Optimum%20Currency%20Areas - The Theory of Optimum Currency...

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Unformatted text preview: The Theory of Optimum Currency Areas Max Milbredt * January 27, 2008 Abstract This paper reviews the developments and some of the empirics of the Theory of Optimum Currency Areas. It emphasizes the foundations of the Theory and its application to the Euro- pean Monetary Union. * MA Student, Department of Economics, Queens University, Kingston, Ontario, Canada. Email: mil- bredt@econ.queensu.ca. I would like to thank Dave Babin for helpful comments and suggestions. 1. Introduction The Theory of Optimum Currency Areas (OCA) was developed in the early 1960s and has subsequently been expanded. It attempts to answer the question under which circum- stances it is beneficiary for a country or region to constitute a common currency area with other countries or regions. Interest in its results and implications has recently renewed par- ticularly because of the European Monetary Union (EMU) and its possible expansion from the current 16 member states to 25 or beyond. But the EMU is merely the most prominent example of a supranational currency union, other examples include the East Caribbean Dollar for a number of smaller Caribbean states and the CFA Franc for a number of West African countries. However, it is also disputed whether or not the Theory of OCA is relevant to the question that was posed to it after all. The remainder of the paper is structured as follows: Section 2 will examine what is con- sidered the most fundamental paper in the theory of Optimum Currency Areas, a work by Robert A. Mundell. In Section 3, the more recent developments of the theory are presented while Section 4 examines the question of whether or not the European Monetary Union (EMU) can be considered an optimum currency area or not. Section 5 concludes. 2. Mundells groundwork A currency union can be interpreted as a system of non-changeable fixed exchange rates between two entities. So the question of the optimum currency area is a matter of which areas should prefer unalterable fixed exchange rates and which areas should prefer floating exchange rates and with whom. Mundell argues that there are essentially two issues constituting this question: Firstly, having different currencies causes, amongst other things, transaction costs. The extreme ex- ample is the case of an economy where every person has their own money, or the economy 1 relies on barter. This is generally viewed as not beneficial for any economy. The more curren- cies that exist, the more money will have to be exchanged in order to trade with others, thus increasing transaction costs. Also, the smaller the currency areas are, the more vulnerable each area becomes to speculation with its currency. If only transaction costs and speculationeach area becomes to speculation with its currency....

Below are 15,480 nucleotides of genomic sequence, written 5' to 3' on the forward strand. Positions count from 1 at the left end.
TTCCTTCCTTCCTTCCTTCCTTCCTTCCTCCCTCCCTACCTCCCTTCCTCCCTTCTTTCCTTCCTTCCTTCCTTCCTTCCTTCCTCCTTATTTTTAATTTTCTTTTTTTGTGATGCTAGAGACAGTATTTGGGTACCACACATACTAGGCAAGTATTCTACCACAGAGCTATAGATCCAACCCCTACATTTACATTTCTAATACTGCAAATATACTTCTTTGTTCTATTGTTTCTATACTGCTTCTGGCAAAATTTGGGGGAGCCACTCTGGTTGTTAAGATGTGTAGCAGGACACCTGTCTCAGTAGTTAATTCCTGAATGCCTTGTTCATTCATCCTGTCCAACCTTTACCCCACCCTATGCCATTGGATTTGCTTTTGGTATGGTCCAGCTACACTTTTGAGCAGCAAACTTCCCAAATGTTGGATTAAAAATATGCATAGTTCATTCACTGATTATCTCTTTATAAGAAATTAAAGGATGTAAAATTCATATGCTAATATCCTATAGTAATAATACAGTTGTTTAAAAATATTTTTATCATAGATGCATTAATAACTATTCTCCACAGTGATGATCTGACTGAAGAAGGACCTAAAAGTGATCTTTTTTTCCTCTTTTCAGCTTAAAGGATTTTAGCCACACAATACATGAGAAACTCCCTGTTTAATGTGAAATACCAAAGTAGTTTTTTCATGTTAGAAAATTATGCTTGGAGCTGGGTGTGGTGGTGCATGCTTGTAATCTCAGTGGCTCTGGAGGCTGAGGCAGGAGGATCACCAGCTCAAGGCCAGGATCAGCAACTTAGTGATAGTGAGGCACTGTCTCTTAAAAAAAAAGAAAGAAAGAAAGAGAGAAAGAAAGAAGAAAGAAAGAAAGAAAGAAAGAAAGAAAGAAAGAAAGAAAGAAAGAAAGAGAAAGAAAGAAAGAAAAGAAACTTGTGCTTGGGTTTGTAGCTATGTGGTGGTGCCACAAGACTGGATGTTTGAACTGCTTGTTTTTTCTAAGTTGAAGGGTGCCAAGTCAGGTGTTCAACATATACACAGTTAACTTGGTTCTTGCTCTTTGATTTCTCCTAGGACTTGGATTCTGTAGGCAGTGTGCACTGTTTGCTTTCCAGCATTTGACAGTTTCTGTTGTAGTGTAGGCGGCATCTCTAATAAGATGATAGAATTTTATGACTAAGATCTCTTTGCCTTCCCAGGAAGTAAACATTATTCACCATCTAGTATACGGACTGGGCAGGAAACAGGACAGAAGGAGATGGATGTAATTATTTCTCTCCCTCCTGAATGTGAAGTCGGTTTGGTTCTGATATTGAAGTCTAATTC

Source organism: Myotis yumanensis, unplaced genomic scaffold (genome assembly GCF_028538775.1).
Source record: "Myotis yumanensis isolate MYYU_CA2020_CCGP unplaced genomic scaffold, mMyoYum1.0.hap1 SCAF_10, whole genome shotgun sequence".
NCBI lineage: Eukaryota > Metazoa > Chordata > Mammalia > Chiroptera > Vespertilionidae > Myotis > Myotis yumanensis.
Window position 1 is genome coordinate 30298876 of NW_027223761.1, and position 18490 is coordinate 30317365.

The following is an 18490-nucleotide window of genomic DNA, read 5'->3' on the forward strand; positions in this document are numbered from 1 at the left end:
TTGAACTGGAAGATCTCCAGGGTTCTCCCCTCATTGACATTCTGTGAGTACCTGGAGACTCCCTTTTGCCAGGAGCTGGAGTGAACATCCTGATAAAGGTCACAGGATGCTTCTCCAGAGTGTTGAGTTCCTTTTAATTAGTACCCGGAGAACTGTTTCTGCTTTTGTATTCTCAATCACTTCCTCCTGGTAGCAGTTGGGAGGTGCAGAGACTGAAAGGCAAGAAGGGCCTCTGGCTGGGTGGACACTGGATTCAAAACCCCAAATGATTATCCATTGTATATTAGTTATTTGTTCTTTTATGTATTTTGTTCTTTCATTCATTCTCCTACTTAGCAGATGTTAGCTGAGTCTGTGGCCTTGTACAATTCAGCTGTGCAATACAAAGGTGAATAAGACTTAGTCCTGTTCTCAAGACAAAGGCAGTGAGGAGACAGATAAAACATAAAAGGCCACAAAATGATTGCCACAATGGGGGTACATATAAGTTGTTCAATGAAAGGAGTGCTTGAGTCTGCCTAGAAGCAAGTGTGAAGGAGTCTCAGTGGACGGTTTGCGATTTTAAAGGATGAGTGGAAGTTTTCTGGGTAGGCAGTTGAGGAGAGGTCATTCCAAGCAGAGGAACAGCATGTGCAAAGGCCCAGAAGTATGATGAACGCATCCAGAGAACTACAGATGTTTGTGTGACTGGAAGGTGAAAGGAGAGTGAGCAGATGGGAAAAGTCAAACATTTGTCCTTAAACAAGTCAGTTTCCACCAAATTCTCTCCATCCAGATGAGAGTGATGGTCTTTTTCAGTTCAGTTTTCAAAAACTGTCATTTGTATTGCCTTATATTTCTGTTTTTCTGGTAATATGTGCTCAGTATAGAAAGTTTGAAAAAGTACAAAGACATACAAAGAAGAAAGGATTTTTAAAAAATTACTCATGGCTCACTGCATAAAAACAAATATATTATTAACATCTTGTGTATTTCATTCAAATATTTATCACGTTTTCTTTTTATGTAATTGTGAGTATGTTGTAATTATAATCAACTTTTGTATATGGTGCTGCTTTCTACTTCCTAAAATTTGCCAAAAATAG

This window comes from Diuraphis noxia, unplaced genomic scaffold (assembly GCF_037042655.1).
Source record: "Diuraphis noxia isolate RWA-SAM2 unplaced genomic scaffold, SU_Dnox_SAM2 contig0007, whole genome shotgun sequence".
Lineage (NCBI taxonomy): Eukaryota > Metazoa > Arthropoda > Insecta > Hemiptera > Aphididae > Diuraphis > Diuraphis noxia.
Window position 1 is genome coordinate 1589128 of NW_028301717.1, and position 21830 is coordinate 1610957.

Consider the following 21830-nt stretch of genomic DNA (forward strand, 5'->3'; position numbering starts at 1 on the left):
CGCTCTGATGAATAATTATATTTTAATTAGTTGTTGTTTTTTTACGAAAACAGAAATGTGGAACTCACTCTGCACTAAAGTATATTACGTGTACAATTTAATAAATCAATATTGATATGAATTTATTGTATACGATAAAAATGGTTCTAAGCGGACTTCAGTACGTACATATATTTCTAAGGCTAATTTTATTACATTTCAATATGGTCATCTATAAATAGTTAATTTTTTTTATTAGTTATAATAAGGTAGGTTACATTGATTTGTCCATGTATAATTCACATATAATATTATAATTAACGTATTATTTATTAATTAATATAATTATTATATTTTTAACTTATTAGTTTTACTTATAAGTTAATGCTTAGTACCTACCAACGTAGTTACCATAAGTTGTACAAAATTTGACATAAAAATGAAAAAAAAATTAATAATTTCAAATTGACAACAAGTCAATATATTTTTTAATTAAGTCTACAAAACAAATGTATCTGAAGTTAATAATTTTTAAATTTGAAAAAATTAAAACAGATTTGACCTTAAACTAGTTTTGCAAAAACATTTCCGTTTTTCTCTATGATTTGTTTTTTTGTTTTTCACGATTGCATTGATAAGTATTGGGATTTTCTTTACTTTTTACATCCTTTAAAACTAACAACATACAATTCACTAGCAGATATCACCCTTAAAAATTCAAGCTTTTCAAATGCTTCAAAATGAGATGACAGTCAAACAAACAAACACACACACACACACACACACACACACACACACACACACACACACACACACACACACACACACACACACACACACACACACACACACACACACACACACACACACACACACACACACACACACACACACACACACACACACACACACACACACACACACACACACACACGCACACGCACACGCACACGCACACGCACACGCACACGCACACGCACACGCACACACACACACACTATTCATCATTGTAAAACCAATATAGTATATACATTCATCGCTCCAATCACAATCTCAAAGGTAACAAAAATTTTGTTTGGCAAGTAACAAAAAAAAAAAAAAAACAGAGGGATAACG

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Optimum%20Currency%20Areas - The Theory of Optimum Currency...

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